Running and running. The beast at my heels was the intense ignorance of my peers.
– Queef Chapter 2

“Alright Old Man, just eat around the area you destroyed.” I stalled and looked down. Jess reached over and cut around my handprint with her pocket knife. My jaw unhitched, and I shoved a most massive portion of chocolate matter into myself.
“Alright grab the tray, let’s deliver our gift, and enjoy this hell house.”
Walking up the mountain I started to suspect something strange about this present, my head became ever so slightly airy, and my feet began to go soft and tingle, ever so slightly. We reached the top and I tried to formulate a question about my suspicions , but couldn’t. I couldn’t make out the right words and decided not to speak. The journey inside through the flock and into the back room was filled with jolted visuals. Slow, and then fast. My attention to color was intense.
I stood before Anne, her grin oozing and dripping from her face. The brownies were presented, as a sacrificial virgin to the slaughter. “MY FAVORITE…I ..LOVE..YOU GUYS." A choir of monk-like hymns buzzed behind my eyes, reverberating out from my central core.

Warm, everything was warm.
They all ate from the dish.
Anne’s laughter peaked,
I thought I was going to cry.

 I was so emotional, hearing her pure ecstasy, I wanted nothing more than for Anne to be happy. My eyes began to water, and Jess popped this emotional outpour. "Stay cool Sam!”
 “There’s shrooms in the brownies”   I heard while my attention was drawn to this Victorian lamp glowing in the corner. Oh shit.  

My thoughts stuttered and flipped between cautious and reckless, perhaps some paranoia. The groups every expression was carefully noted and archived into my memory. Charlie carried a big stupid grin around the room. With that big stupid grin came a big stupid laugh. I loved it; he was so lucid. His eyes turned giant and watery black, glowing blobs illuminating his beauty. I became self conscious and turned away.
“Let’s dance!” Jess howled, and we moved toward the door. Charlie pushed me and quickly smeared my cheek with a kiss.

Inside me was somewhere I’d never been before.

 Jess and Charlie went to the dance floor, Anne the snack table, and I saw Zen in a shitty rusted folding chair.   On the outskirts of the limelight, I watched my friends. In joyous rapture, Jess and Charlie embraced something primal as they danced. Couples and groups moved from them. Giving them their much need space, for a fist in flight or a stray high kick. Like voodoo priests, they shook and spiraled to the crappy pop beats. They began touching and pawing at one another.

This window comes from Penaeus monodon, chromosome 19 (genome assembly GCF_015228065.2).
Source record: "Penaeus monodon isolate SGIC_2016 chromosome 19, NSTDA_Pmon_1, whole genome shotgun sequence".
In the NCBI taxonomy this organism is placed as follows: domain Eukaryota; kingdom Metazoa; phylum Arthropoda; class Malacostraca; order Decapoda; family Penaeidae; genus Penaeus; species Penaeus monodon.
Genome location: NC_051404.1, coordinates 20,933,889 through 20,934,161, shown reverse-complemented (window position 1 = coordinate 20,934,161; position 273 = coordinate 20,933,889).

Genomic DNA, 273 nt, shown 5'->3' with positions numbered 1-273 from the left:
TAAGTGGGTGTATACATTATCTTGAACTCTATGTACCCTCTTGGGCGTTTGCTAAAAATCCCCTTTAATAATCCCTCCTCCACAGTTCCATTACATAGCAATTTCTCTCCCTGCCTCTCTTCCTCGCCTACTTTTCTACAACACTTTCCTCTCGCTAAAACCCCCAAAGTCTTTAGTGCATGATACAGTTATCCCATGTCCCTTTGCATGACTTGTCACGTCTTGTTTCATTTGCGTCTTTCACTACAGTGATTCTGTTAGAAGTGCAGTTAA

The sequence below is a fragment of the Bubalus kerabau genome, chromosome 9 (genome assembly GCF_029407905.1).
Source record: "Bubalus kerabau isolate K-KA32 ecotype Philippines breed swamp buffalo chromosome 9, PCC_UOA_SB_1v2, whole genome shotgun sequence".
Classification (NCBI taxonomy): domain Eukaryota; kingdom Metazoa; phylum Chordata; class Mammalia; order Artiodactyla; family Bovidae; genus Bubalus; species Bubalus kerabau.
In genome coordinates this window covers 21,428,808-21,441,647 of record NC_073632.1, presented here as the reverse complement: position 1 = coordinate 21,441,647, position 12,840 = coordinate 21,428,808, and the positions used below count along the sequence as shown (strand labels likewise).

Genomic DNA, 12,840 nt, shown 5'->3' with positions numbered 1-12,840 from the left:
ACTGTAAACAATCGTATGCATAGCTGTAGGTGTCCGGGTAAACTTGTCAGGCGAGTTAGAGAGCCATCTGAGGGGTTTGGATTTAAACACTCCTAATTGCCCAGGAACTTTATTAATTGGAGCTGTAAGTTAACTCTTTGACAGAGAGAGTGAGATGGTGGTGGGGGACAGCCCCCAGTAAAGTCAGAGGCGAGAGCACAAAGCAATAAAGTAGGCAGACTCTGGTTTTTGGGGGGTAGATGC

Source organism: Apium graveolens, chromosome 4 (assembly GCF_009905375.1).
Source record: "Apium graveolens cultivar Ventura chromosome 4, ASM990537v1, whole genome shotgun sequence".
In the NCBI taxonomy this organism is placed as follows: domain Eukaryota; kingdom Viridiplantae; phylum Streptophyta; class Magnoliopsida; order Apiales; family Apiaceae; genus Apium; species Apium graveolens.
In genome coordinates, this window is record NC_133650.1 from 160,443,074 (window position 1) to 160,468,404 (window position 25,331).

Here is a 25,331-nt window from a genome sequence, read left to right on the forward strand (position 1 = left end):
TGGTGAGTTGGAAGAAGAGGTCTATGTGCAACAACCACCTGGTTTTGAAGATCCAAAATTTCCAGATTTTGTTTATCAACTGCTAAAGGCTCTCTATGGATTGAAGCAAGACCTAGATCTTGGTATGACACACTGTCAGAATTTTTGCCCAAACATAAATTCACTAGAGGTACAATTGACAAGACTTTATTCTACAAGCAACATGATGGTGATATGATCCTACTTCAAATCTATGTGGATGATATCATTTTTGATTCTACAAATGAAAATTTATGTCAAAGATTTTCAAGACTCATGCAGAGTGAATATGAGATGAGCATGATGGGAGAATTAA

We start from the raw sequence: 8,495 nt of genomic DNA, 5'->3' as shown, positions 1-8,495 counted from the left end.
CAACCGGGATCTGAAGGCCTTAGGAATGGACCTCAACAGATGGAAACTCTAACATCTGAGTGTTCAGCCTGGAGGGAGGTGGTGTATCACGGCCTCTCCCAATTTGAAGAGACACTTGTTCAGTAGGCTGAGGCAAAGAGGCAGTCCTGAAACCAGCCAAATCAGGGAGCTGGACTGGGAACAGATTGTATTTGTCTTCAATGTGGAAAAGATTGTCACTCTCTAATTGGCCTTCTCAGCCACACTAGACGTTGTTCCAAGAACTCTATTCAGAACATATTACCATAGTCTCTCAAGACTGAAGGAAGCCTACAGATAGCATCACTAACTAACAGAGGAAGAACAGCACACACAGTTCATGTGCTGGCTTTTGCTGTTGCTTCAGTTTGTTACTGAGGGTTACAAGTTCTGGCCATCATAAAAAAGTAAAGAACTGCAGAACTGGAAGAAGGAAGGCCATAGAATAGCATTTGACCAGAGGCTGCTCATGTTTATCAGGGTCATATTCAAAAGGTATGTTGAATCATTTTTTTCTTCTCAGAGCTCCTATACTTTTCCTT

I sat glued, my fibers, tissues, veins, and whatever else makes a boy, united and synthesized to that chair. I didn’t move or speak; I just let my eyes patrol my environment. The peevish priest scolded Jess and Charlie, separating them, as Leroy’s cheeks rouged with anger, but it was no use. They’d only end up back together, in holy communion, committing sin on the dance floor.

A hand on my thigh. My insides squirmed. It was Anne. “I love you, Sam. Do you know that?” I couldn’t handle this right now. “I have a love for you, Anne.” I chose my words carefully. Her glowing face nestled on my shoulder. This did not bother me. My concerns rested in jealousy. I wanted to be out there. Living. Like Jess, touching Charlie.
Anne rose and went back to the snack table. Leroy’s attention moved to his daughter. There was a conversation, and it was out of earshot. Their only audience was a half finished bowl of stale cheese balls and a pitcher of neon bug juice. Anne’s expression looked cheeky and high. A few words were exchanged, and Leroy erupted.

“How dare you talk that way to me!”
“Fuck off!” screamed Anne.

 The record stopped. Jess and Charlie stopped. I moved for the first time in a half an hour. Anne ran crying to the door.   The party was over.
  • A selection from Chapter 18

Queef: A Novel

“Queef: A Novel” is the story of Sam, a teenager growing up in suburban Connecticut. Through Sam’s perspective, we are thrown into a darkly comedic world of angst, isolation, and self-discovery. Life is a real shit hole when you hate yourself. When Sam was born his mother regarded him more as a vaginal flatulence (a queef) than an actual human being. Haunted by the abrupt loss of his recently deceased sister Christine, he writes to her of his journeys and his questions about this world. Sam is alone to process learning to love himself, making friends, understanding the world around him, and saving a thread of a relationship with his selfish mother, while battling his feelings of being just a “queef”.